But, whatever else it may be, getting my evaluation had nothing to do with wanting to be unique. I already had led most of my life as a misfit of one sort or another. I only wanted an explanation, yet I came out of my evaluation with so much more than a diagnosis! I came out of it with the knowledge that others had lived similar lives and could understand my experiences.

Getting an autism evaluation as an adult and being diagnosed Autistic as an adult caused me to feel less unique. I’m ever so much less unique than I had thought before I learned about autism and that’s not a bad thing at all.

Being diagnosed also happily caused me to feel less isolated, more connected, to others. I’m not alone, I’m one of very many and now I can find them!

It’s so good to have an explanation and be less unique ❤

6 thoughts on “Uniqueness and Late-Diagnosis

  1. Hi as an allistic engaged to an autistic, l enjoyed reading your blog lots of incites that relate to what my fiancè Finn is going through. Looking forwards to reading more. Each different blog l read helps me understand how he is feeling and going through

    Liked by 1 person

    1. Thank you for reading and commenting! I’m very glad that you’ve found Autistic blogs to be helpful in trying to better understand your fiancé’s experience of the world 🙂 It’s so important to try and better understand and meet each other partway in a relationship. I’ve been with my allistic husband for over 16 years and it’s not super easy for either of us, but the work we’ve put in to try and understand each other better has been absolutely worth it.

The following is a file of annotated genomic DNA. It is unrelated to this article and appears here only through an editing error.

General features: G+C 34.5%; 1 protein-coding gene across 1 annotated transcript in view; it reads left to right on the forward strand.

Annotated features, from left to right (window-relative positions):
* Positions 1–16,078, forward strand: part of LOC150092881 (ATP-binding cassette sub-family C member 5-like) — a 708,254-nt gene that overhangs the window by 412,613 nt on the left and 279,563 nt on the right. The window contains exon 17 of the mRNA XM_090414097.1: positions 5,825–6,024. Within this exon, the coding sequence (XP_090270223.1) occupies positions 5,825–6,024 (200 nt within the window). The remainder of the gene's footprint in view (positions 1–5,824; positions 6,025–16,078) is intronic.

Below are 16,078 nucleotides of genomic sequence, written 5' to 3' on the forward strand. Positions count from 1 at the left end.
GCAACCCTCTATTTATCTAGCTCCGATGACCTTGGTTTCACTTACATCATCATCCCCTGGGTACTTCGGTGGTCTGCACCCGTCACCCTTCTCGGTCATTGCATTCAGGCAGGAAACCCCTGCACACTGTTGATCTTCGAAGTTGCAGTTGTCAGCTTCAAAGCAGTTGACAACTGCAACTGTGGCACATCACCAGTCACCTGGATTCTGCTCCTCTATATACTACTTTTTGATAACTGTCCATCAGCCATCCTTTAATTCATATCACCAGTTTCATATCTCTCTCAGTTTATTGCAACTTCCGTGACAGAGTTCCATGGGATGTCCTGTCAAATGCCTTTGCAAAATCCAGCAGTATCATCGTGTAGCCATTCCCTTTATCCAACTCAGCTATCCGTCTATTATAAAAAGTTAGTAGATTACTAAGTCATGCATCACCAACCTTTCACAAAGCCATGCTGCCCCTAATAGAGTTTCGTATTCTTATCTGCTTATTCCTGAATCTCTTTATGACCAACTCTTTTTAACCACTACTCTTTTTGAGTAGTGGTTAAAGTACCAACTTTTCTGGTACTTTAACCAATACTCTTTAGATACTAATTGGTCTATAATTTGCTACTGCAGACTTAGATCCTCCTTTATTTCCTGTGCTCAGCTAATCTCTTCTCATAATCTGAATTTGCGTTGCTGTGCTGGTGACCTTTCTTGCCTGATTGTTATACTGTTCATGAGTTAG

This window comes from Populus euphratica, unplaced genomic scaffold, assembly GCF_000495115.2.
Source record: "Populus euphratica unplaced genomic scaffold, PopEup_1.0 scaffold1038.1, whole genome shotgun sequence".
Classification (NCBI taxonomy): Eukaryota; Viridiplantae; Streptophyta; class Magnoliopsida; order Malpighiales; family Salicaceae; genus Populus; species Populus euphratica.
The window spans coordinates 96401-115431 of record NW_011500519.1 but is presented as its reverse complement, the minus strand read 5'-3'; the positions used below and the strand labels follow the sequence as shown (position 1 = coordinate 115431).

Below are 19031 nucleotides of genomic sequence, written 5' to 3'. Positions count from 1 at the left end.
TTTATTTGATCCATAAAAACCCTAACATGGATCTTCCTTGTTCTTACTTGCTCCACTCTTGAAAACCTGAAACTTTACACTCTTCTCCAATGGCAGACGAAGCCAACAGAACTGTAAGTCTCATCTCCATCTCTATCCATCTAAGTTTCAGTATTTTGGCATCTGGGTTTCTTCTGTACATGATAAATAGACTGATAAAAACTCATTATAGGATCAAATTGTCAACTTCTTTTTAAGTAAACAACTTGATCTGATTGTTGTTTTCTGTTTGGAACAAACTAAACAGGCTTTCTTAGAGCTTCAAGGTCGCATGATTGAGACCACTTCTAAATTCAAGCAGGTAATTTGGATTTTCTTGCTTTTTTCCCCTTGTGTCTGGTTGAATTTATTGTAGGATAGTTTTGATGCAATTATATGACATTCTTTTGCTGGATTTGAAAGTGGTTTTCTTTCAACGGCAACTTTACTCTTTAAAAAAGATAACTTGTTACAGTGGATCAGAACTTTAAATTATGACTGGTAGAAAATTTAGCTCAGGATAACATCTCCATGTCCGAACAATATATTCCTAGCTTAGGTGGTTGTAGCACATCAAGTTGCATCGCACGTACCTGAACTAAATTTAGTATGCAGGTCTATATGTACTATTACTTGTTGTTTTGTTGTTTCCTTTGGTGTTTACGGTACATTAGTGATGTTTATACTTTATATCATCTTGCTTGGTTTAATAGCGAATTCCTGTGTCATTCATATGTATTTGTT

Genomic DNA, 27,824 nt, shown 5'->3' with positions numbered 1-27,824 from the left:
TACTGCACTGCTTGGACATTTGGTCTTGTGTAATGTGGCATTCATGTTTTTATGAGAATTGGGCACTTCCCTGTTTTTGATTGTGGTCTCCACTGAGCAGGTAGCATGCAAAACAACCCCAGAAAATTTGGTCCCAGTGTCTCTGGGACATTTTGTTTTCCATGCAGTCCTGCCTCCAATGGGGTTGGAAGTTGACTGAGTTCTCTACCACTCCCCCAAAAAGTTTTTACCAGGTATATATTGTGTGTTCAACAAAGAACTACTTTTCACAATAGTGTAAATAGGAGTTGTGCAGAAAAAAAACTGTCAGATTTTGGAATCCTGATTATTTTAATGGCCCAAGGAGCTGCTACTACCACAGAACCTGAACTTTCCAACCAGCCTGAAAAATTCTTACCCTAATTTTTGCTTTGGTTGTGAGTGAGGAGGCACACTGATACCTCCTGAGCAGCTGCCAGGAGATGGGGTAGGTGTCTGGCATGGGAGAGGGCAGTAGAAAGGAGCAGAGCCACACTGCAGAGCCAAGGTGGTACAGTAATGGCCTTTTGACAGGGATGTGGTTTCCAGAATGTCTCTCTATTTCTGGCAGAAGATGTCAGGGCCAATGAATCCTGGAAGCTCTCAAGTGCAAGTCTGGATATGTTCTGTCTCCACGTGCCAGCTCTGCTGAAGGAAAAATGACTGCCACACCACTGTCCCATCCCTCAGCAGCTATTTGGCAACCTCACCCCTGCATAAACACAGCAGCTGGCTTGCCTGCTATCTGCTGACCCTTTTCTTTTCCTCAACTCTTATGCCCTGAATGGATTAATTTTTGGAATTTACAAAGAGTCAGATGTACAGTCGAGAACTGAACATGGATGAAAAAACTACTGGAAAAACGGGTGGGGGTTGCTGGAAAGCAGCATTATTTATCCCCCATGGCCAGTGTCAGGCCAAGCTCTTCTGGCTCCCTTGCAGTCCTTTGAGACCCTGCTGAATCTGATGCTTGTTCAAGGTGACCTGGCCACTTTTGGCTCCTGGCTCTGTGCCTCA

Best wishes to you both! ❤

      Liked by 1 person

  2. Appearances are deceiving. I sought an evaluation because I felt like I was barely holding on by my fingernails. It was a struggle to make myself push through each day and had been for a very long time. It still is, actually, but it’s better even just understanding why.

    It was a surprise, but a pleasant one, to also discover that I wasn’t uniquely “broken” or “damaged”. Nobody who knew me thought I was anything but “special” (in good ways and bad) and I remain gifted enough to hide my struggles and “succeed” by the measures most people use. I’ve been unique and special my whole life. It’s been an unexpected relief to discover that I’m much less “special” than I ever imagined. I wasn’t consciously looking for it, but it’s been one of the biggest benefits, I think, for my mental well-being. I think I gave up expecting to find people who experienced the world like me decades ago.

    The lengths I went through to train myself not to stand out too much (by some measure) were something I never even fully acknowledged to myself before diagnosis. I’ve always been my own harshest critic. I can see where that came from now.

    Liked by 1 person

    1. My apologies – I’m still finding comments of yours that I’d previously missed because they don’t require moderation and I was feeling overloaded for a while. Kind of neat that I found this one because of a twitter conversation we’re currently having!

      I can relate so much to your comment here too ❤

      Liked by 1 person